Louis A. Bafalis
|Louis Arthur Bafalis|
Skip Bafalis in 1968
|Member of the U.S. House of Representatives from Florida's 10th district|
January 3, 1973 – January 3, 1983
|Preceded by||J. Herbert Burke|
|Succeeded by||Andy Ireland|
|State Senator from Palm Beach, Florida|
|State Representative from Palm Beach, Florida|
September 28, 1929 |
Boston, Massachusetts, United States
|Political party||GOP gubernatorial nominee, 1982|
|Spouse(s)||Charlotte Maria Bafalis|
Renee Louise Bafalis ___
|Alma mater||St. Anselm College|
|Service/branch||United States Army|
Louis Arthur Bafalis, usually known as L. A. Bafalis or Skip Bafalis (born September 28, 1929), is a retired American politician, who served as a Republican member of the United States House of Representatives from Florida's 10th congressional district.
A native of Boston, Massachusetts, Bafalis graduated in 1948 from Manchester Central High School in Manchester, New Hampshire, then attended until 1952 Saint Anselm College in neighboring Goffstown, New Hampshire. He was in the United States Army from 1953 to 1956, having reached the rank of captain. After military service, he moved to Florida in 1955 to work as an investment banker.
Bafalis was elected to the Florida House of Representatives in 1964 and then to the Florida Senate in 1966 and 1968. In 1970, he was an unsuccessful candidate for governor, having lost his party's nomination to Claude R. Kirk, Jr., the controversial incumbent. Also eliminated in the Republican gubernatorial primary was Jack Eckerd of Clearwater. Kirk was subsequently unseated by the Democrat Reubin Askew of Pensacola. In that same election, U.S. Representative William C. Cramer of St. Petersburg lost the U.S. Senate race to Democrat Lawton Chiles of Lakeland. The intraparty divisions stemming from the defeats of both Kirk and Cramer set back the projected growth of the Florida Republican Party.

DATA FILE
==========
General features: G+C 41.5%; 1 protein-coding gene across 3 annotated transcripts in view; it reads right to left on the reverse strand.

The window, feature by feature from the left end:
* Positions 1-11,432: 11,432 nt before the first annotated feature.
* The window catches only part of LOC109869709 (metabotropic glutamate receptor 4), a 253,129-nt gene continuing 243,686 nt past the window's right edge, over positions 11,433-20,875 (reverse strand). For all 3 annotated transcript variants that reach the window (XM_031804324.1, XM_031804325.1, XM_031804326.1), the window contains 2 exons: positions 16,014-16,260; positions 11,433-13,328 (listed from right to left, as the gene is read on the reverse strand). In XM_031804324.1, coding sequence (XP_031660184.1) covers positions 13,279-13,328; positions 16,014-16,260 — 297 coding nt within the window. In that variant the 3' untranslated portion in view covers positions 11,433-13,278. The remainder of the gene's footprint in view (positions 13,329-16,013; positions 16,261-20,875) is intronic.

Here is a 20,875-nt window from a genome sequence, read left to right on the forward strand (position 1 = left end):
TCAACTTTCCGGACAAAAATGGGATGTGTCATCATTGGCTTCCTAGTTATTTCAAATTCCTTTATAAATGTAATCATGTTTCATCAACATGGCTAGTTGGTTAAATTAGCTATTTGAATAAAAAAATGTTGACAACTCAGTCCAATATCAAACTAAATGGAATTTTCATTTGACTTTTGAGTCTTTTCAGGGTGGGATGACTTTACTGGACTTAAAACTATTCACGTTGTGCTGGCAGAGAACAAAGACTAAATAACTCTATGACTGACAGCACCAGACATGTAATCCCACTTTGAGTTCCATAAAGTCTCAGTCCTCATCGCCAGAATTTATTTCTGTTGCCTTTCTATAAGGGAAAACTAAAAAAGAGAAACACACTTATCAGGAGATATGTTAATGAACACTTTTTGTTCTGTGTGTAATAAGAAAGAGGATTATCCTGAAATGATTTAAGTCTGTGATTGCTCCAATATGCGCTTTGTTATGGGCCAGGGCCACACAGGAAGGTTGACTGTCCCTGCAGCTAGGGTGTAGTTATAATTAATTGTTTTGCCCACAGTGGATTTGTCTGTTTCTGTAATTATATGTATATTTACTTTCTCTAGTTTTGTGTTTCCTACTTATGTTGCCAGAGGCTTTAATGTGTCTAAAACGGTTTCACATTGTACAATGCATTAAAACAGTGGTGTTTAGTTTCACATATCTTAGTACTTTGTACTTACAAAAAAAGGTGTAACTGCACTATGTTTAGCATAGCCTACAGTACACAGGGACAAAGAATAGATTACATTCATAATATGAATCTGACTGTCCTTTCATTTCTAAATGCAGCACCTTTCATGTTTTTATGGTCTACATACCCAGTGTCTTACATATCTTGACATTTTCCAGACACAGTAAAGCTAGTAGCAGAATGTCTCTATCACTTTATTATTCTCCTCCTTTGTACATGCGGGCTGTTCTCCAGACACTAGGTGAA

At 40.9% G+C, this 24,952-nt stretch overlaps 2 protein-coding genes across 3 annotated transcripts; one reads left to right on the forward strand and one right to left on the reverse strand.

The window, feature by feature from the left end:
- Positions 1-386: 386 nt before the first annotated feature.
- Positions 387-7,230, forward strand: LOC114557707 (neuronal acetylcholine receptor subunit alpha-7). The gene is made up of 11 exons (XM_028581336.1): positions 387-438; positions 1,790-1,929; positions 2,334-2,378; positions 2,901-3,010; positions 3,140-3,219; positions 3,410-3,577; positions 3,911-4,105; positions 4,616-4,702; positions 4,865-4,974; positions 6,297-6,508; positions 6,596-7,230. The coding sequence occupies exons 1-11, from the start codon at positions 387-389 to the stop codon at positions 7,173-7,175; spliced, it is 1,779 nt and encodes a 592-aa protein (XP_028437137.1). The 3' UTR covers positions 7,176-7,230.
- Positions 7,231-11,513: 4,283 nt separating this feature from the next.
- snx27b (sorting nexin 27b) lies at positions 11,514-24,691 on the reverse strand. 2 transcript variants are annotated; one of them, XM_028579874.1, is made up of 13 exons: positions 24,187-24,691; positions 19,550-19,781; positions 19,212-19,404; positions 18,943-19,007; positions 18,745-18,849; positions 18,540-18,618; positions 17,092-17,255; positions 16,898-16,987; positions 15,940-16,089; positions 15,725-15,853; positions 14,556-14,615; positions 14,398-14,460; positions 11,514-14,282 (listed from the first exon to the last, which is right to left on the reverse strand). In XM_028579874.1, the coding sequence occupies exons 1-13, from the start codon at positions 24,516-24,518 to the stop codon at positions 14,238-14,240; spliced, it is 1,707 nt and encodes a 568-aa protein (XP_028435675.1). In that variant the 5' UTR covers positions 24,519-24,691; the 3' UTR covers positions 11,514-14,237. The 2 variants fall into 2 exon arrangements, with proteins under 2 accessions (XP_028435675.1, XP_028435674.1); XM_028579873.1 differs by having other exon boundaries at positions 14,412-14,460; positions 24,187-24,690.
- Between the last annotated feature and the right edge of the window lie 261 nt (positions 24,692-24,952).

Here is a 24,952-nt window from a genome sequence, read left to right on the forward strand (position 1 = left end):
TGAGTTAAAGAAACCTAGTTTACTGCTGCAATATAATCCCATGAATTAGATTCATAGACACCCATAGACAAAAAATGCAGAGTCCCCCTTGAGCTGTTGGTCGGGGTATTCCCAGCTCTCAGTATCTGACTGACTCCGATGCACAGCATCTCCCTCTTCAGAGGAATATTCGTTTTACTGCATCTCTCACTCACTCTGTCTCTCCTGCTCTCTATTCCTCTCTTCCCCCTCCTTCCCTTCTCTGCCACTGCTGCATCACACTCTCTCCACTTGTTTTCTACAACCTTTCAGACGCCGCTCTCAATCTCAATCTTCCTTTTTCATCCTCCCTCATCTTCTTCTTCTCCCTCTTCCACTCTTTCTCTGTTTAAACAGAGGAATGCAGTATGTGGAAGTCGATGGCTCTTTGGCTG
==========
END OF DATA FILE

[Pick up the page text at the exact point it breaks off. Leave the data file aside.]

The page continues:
In 1972, Bafalis was elected to the ninety-third United States Congress (1973–1975) from a newly created district stretching from the Palm Beaches to Fort Myers. He was also elected to the four succeeding congresses and served from January 3, 1975, to January 3, 1983.
He was not a candidate for re-election to the Ninety-eighth Congress in 1982, but was an unsuccessful gubernatorial nominee, having been defeated by the then incumbent Bob Graham, a Democrat from Miami. According to GovTrack, Bafalis missed 8 percent of the roll call votes during his years of service in Congress, but the percent of missed votes reached 80 percent in the second quarter of 1982 when he was campaigning for governor. After his congressional tenure, he worked as a governmental affairs consultant. He tried to make a comeback in 1988 when he ran in the Republican primary for Florida's 13th congressional district. He had considerable name recognition in the district, which had been carved out of the western portion of his old district. However, he lost in the runoff to Lee County Commissioner Porter Goss.
Bafalis has three children, Renee Louise and Gregory Louis, and Joshua Evan Bafalis. His wife is Charlotte Maria Bafalis.
- Bafalis bio page, Florida House of Representatives myfloridahouse.gov website. Retrieved 2011-07-22.
- Billy Hathorn, "Cramer v. Kirk: The Florida Republican Schism of 1970," The Florida Historical Quarterly, LXVII, No. 4 (April 1990), p. 414-415, 425-426
- "Missed votes", Bafalis page, govtrack.us. Retrieved 2011-07-22.
- L.A. Skip Bafalis bio, Alcalde & Fay website. Retrieved 2011-06-30.
|United States House of Representatives|
J. Herbert Burke
|Member of the U.S. House of Representatives
from Florida's 10th congressional district